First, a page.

Tuesday, June 25

Jennifer Crumbley’s Conviction Offers New Legal Tactic in Mass Shooting Cases

The guilty verdict on Tuesday against the mother of a Michigan teenager who murdered four students in 2021 in the state’s deadliest school shooting is likely to ripple across the country’s legal landscape as prosecutors find themselves weighing a new way to seek justice in mass shootings.

But, legal experts say, don’t expect a rush of similar cases.

“I have heard many people say they think a guilty verdict in this case will open the floodgates to these kinds of prosecutions going forward,” said Eve Brensike Primus, a law professor at the University of Michigan. “To be honest, I’m not convinced that’s true.”

That’s because prosecutors in Michigan had notably compelling evidence against the mother, Jennifer Crumbley — including text messages and the accounts of a meeting with school officials just hours before the shooting at Oxford High School on Nov. 30, 2021 — that jurors felt proved she should have known the mental state of her son, Ethan Crumbley, who was 15 at the time.

Ethan pleaded guilty in 2022 and was sentenced to life in prison without the possibility of parole. Ms. Crumbley was convicted on four counts of involuntary manslaughter, one for each student her son killed. She faces a maximum penalty of 15 years in prison, and sentencing is scheduled for April 9.

Ms. Crumbley’s husband, James Crumbley, 47, will be tried separately in March.

“Could more prosecutors file charges emboldened by this kind of ruling and the verdict?” Professor Primus said. “Sure. Do I think they will be successful around the country getting charges to stick if they don’t have the requisite facts that can demonstrate real knowledge? No.”

Still, Professor Primus and other legal experts who have followed the case say the successful prosecution of Ms. Crumbley, 45, provides a template for prosecutors around the country to pursue similar cases.

“I think, in many ways, this case will certainly make prosecutors look at their work a little differently when it comes to parents who are neglectful, in terms of how they handle weapons around the home, making weapons available for their kids,” said George Gascón, the district attorney of Los Angeles.

The issue of parental responsibility for the crimes of children is one Mr. Gascón has considered before, with a recent case involving a minor charged with vehicular manslaughter.

“I felt very strongly about going after the father,” he said. “Eventually I was advised against it and we didn’t. It would have been very novel. I thought there was a lot of parental responsibility there.”

In the aftermath of mass shootings by teenagers and young adults, scrutiny often falls on the parents, as much to weigh the specific circumstances of the crime as to learn something that could prevent that next shooting somewhere in America.

“The discussion has been, what can we do about this?” said Lewis Langham Jr., emeritus professor at Cooley Law School in Lansing, Mich. “The parents should have done something. But it’s never gotten to the point where the parents were actually charged, and now convicted, at least one of the parents here in Michigan. That’s the uniqueness about the case.”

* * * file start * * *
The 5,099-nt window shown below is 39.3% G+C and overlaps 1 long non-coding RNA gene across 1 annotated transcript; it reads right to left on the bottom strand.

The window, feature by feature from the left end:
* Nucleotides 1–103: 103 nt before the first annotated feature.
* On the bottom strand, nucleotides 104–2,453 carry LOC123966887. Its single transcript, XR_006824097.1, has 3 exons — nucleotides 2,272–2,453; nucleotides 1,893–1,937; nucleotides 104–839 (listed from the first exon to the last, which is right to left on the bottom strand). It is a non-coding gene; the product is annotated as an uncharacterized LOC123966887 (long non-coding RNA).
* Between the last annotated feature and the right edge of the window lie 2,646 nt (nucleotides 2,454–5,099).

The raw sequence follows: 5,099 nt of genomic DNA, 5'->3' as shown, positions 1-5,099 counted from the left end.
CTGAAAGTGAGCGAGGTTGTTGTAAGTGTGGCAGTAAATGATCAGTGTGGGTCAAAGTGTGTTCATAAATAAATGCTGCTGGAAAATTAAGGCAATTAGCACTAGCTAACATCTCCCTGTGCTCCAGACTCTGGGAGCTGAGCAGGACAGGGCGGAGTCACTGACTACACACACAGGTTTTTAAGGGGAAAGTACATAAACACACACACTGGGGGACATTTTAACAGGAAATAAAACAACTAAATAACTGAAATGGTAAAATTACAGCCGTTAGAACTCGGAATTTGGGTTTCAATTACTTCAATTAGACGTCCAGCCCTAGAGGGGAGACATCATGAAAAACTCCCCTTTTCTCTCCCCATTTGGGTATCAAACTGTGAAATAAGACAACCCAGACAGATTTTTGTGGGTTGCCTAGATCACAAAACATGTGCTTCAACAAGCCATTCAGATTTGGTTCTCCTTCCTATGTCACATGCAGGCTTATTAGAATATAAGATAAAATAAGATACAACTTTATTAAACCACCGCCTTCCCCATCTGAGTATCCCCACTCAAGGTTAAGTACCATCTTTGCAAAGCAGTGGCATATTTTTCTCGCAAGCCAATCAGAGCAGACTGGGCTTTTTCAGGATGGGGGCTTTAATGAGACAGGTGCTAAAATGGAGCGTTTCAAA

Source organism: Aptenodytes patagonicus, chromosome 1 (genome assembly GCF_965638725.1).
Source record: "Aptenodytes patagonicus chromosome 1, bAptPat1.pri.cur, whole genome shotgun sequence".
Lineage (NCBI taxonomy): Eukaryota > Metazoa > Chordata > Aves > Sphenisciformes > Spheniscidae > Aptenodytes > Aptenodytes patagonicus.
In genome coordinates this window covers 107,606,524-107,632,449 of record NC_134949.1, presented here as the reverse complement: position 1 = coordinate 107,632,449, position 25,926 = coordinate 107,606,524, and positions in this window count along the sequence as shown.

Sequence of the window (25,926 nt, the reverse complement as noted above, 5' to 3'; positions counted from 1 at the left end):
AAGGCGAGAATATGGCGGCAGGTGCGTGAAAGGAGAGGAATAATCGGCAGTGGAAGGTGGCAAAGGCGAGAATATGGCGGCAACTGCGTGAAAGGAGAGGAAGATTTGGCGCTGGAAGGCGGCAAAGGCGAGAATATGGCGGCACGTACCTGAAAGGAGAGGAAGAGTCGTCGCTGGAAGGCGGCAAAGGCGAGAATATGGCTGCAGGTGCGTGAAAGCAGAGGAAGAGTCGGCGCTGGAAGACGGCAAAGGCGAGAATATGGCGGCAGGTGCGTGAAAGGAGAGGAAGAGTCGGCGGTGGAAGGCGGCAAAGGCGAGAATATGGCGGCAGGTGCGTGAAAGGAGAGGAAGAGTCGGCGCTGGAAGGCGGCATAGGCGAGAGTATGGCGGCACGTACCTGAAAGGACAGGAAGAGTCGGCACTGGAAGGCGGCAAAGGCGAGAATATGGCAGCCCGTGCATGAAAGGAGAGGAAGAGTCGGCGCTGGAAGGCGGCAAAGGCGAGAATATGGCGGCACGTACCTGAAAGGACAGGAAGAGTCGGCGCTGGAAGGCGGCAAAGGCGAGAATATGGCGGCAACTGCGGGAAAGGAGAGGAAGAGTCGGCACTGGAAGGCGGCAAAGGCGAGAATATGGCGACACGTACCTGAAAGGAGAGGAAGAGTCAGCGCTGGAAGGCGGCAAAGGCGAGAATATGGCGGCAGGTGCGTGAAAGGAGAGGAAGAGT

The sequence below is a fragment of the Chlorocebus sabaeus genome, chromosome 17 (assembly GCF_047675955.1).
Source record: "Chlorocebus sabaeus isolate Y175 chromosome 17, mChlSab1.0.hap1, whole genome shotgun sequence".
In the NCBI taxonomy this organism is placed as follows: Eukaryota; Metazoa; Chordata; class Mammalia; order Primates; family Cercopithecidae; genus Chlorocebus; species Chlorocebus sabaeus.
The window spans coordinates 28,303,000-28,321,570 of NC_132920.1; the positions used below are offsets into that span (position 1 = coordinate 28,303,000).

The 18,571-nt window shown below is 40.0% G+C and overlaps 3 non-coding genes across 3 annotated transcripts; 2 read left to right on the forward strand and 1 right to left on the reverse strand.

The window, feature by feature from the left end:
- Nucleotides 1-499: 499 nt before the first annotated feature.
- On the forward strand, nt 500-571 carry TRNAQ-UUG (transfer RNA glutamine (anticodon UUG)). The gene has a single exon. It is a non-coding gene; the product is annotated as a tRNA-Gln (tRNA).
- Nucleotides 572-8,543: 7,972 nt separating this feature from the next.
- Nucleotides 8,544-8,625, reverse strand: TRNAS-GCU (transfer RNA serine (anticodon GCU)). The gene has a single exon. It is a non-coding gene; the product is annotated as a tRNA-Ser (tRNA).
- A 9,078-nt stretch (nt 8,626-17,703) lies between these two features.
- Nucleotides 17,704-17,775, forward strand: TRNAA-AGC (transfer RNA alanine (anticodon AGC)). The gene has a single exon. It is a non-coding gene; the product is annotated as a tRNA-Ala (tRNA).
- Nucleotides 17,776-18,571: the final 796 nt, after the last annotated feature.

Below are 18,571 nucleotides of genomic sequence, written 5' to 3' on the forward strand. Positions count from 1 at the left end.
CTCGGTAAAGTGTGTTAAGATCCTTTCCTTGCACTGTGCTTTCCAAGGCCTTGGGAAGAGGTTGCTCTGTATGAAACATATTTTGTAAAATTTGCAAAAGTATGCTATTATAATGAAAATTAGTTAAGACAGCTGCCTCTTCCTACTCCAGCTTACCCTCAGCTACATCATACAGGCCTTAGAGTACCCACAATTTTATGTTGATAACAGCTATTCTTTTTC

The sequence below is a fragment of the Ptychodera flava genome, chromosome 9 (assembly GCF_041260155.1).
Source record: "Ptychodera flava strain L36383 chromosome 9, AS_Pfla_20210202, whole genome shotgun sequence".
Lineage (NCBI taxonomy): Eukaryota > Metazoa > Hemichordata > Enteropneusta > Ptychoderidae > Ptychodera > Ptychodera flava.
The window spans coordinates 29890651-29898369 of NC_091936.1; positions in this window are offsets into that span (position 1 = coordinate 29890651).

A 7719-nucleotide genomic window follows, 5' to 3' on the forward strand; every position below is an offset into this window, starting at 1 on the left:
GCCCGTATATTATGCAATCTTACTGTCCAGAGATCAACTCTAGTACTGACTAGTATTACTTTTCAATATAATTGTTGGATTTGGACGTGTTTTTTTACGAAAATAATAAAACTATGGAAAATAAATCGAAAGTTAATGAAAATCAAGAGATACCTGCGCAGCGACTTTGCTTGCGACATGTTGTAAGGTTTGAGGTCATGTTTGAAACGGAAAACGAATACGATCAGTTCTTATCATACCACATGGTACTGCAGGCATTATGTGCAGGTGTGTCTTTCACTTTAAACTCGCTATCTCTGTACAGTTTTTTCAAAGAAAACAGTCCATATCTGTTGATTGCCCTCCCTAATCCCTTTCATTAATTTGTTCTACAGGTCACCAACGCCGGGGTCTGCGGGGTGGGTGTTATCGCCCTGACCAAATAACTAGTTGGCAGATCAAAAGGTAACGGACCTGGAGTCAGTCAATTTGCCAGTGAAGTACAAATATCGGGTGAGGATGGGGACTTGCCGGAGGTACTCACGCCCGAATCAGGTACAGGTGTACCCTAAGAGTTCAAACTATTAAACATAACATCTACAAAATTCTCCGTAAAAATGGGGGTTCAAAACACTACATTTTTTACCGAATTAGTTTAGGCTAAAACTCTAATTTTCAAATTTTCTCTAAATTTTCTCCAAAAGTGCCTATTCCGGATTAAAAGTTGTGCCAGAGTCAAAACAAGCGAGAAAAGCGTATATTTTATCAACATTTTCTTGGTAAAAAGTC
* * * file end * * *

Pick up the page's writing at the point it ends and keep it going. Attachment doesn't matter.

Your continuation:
Experts anticipate that prosecutors around the country will consider similar charges in mass shootings. But some said they also worried that the tactic could be applied to many other circumstances, and in the process deepen racial disparities in the criminal justice system.

Evan Bernick, a law professor at Northern Illinois University, said the Crumbley case was a “horrifying” one. But he added: “No one who is serious about scaling back mass incarceration should be celebrating any expansion of criminal liability, much less one that makes it easier for prosecutors to put parents in prison for the crimes of their children.”

He pointed to past examples where policing parents resulted in racial inequities, like with truancy laws, which allowed prosecutors to go after parents for their children’s school absences. He now worries about higher stakes in the wake of the Crumbley case.

“If we have children who are at risk of gang activity and their parents just didn’t see the signs and something terrible happens, I don’t think that we can trust prosecutorial restraints to hold the line on this just to situations as horrific as this one,” Mr. Bernick said.

Legal experts also say they worry the case will become a way for prosecutors to force plea deals from parents, far from the national spotlight that the Crumbley case had.

“Having this tool as a way of threatening or warning or coercing or pushing parents to accept plea bargains — like so much of the criminal law, I’m afraid that it’s going to consume lives quite out of sight,” said Ekow Yankah, a law professor at the University of Michigan.

He added that the Crumbley case upended one of the most basic principles of criminal law that he teaches to his first-year students: “You are not responsible for the actions of another.”

The trial, its implications for the law and where the jury would land, consumed conversations among Mr. Yankah’s fellow law professors in recent weeks.

“To be honest, we were all over the place,” he said. “Some people thought yes, some people thought no. Intellectually I thought it could go either way. But I will admit, even though I say that, when I saw that she actually got a guilty verdict, the first word out of my mouth was, ‘Whoa.’”